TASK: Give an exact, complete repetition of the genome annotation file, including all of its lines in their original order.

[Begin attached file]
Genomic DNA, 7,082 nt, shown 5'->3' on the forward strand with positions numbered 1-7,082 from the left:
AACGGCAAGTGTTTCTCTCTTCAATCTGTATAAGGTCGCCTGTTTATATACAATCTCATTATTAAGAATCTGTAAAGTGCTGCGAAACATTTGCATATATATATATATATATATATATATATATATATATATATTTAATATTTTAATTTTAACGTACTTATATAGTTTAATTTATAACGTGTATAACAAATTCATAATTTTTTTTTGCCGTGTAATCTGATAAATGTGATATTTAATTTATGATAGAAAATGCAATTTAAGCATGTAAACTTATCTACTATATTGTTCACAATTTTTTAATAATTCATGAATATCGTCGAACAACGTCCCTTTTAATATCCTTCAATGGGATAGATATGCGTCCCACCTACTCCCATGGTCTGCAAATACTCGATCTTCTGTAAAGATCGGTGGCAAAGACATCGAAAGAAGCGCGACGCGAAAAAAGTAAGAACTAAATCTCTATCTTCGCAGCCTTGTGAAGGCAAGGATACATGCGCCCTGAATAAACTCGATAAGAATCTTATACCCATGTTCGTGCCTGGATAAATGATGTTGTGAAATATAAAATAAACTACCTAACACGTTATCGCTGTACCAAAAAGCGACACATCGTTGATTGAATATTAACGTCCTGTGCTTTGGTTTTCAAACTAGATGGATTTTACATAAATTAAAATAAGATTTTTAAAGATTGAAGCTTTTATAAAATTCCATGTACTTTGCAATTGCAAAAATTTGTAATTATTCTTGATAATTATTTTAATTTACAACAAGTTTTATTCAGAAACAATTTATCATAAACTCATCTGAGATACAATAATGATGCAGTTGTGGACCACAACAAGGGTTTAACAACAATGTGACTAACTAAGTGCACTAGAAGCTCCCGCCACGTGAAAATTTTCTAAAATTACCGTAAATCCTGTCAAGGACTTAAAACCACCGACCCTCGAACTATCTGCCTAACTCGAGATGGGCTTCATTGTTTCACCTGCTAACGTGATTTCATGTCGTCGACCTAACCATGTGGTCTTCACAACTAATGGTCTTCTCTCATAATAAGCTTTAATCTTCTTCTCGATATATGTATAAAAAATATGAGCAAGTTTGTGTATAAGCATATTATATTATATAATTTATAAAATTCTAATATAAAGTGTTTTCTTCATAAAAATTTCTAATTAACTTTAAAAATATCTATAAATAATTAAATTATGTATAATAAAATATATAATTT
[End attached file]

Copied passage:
Genomic DNA, 7,082 nt, shown 5'->3' on the forward strand with positions numbered 1-7,082 from the left:
AACGGCAAGTGTTTCTCTCTTCAATCTGTATAAGGTCGCCTGTTTATATACAATCTCATTATTAAGAATCTGTAAAGTGCTGCGAAACATTTGCATATATATATATATATATATATATATATATATATATATATTTAATATTTTAATTTTAACGTACTTATATAGTTTAATTTATAACGTGTATAACAAATTCATAATTTTTTTTTGCCGTGTAATCTGATAAATGTGATATTTAATTTATGATAGAAAATGCAATTTAAGCATGTAAACTTATCTACTATATTGTTCACAATTTTTTAATAATTCATGAATATCGTCGAACAACGTCCCTTTTAATATCCTTCAATGGGATAGATATGCGTCCCACCTACTCCCATGGTCTGCAAATACTCGATCTTCTGTAAAGATCGGTGGCAAAGACATCGAAAGAAGCGCGACGCGAAAAAAGTAAGAACTAAATCTCTATCTTCGCAGCCTTGTGAAGGCAAGGATACATGCGCCCTGAATAAACTCGATAAGAATCTTATACCCATGTTCGTGCCTGGATAAATGATGTTGTGAAATATAAAATAAACTACCTAACACGTTATCGCTGTACCAAAAAGCGACACATCGTTGATTGAATATTAACGTCCTGTGCTTTGGTTTTCAAACTAGATGGATTTTACATAAATTAAAATAAGATTTTTAAAGATTGAAGCTTTTATAAAATTCCATGTACTTTGCAATTGCAAAAATTTGTAATTATTCTTGATAATTATTTTAATTTACAACAAGTTTTATTCAGAAACAATTTATCATAAACTCATCTGAGATACAATAATGATGCAGTTGTGGACCACAACAAGGGTTTAACAACAATGTGACTAACTAAGTGCACTAGAAGCTCCCGCCACGTGAAAATTTTCTAAAATTACCGTAAATCCTGTCAAGGACTTAAAACCACCGACCCTCGAACTATCTGCCTAACTCGAGATGGGCTTCATTGTTTCACCTGCTAACGTGATTTCATGTCGTCGACCTAACCATGTGGTCTTCACAACTAATGGTCTTCTCTCATAATAAGCTTTAATCTTCTTCTCGATATATGTATAAAAAATATGAGCAAGTTTGTGTATAAGCATATTATATTATATAATTTATAAAATTCTAATATAAAGTGTTTTCTTCATAAAAATTTCTAATTAACTTTAAAAATATCTATAAATAATTAAATTATGTATAATAAAATATATAATTT